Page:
We must stop the government’s willful destruction of our national maternity care

NHS staff and patients should not stay silent. It is time to demand an end to the willful destruction of our national maternity care before we see further tragedy, writes Jessica Ormerod, former Lay Chair of of Lewisham’s Maternity Services Liaison Committee which represents the interests of Lewisham women and their infants.

A coroner’s finding that baby Kristian Jaworski  died because his mother was denied a caesarean section due to cost is shocking. There can be no recompense for such a tragedy for this family; the least that can be offered them is the certainty that this will never happen again. But the senior coroner Andrew Walker has warned the Department of Health:

“there is a risk that future deaths will occur unless action is taken”.

Money being spent in the wrong places is driving the NHS to make changes which will worsen patient care. I was the chair of Lewisham Maternity Liaison Committee during the period of consultation on the maternity section of NHS England’s 5 Year Forward View, the blueprint for these changes. The plans in both the 5 Year Forward View and the Maternity Review are the result of expert testimony being neither considered nor permitted. We should not stay silent about this.

The difficult nature of healthcare means that there will always be deaths. But we should not allow the pushing through of plans in which financial considerations are raised above health concerns and structures are put into place which are simply not designed to give the right care. That is the way to design more tragedy into the system.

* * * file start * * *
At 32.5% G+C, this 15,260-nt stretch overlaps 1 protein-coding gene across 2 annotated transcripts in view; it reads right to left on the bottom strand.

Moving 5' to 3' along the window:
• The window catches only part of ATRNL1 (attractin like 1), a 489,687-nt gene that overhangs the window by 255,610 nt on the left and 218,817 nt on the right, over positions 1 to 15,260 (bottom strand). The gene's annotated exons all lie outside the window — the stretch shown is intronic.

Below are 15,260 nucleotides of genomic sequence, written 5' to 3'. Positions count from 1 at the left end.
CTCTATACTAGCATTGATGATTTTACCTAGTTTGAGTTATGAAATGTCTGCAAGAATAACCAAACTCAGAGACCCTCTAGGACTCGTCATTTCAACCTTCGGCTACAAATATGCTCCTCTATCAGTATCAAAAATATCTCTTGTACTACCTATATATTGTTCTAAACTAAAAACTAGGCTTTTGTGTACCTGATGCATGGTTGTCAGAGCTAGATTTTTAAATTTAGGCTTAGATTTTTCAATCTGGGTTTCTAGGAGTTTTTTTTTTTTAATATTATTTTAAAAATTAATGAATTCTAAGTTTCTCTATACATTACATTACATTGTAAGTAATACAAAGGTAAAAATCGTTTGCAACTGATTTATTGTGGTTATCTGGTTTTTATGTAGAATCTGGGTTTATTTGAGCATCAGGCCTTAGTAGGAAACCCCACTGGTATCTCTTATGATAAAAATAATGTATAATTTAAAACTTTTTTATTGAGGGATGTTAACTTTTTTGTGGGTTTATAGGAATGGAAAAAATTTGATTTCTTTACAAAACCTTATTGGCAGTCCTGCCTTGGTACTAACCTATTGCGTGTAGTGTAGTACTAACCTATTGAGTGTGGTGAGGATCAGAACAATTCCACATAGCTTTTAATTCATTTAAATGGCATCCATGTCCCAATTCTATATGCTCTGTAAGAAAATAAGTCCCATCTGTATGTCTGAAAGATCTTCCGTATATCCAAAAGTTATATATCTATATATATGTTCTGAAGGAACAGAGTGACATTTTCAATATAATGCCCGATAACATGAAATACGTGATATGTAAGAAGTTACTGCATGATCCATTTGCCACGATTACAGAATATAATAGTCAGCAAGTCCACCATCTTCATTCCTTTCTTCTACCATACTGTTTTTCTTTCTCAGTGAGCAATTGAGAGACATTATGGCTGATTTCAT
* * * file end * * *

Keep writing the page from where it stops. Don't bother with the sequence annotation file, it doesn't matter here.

The Maternity Review was written in line with the Five Year Forward View which claims to personalise maternity care and empower women. In reality it will do the opposite and deny more women the vital acute services they need. Maternity services have been savagely downgraded, worsening access to obstetric care and there is a national shortage of midwives.

As maternity wards are closed and downgraded, Simon Stevens’ answer to this crisis is to encourage midwives to set up practices as Independent Community Providers and allow women to use personal care budgets to choose how and where to give birth. Consultant led services will be centralised, making rapid access to those services from a community provider difficult, should complications arise. This is part of the ‘choice’ agenda we are told the future offers.

But there is no choice if there is no money and no service. Reducing access to obstetric care by a relentless push for homebirth and care in the community regardless of circumstances is not choice.

With a huge amount of evidence proving to the contrary, we can only assume that what may seem a worrying lack of understanding of both resource and of the unexpected nature of childbirth is in fact a deliberate ideological drive to radically change the delivery of maternity care. It is being ‘transformed’ from a national service in terms of funding and co-ordinated care to one that is fragmented and privately provided.

Women need a full local maternity service. Women should be supported to have the safest birth they require. This is not a simple demand for more money. The NHS has always been a low cost system in comparison with other developed nations. But now it is not only being expected to operate on the cheap but large sections of its budgets are diverted into the costs of running a competitive market and management consultants led ‘transformation exercises’ which pay them well and do nothing to improve service delivery.

I think it more than reasonable to demand that no birth should be determined by cost. We rightly prize our health service and its fundamental principles; the human cost of making the wrong call is too high. And to avoid that wrong call we have to end the wilful destruction of our maternity services.

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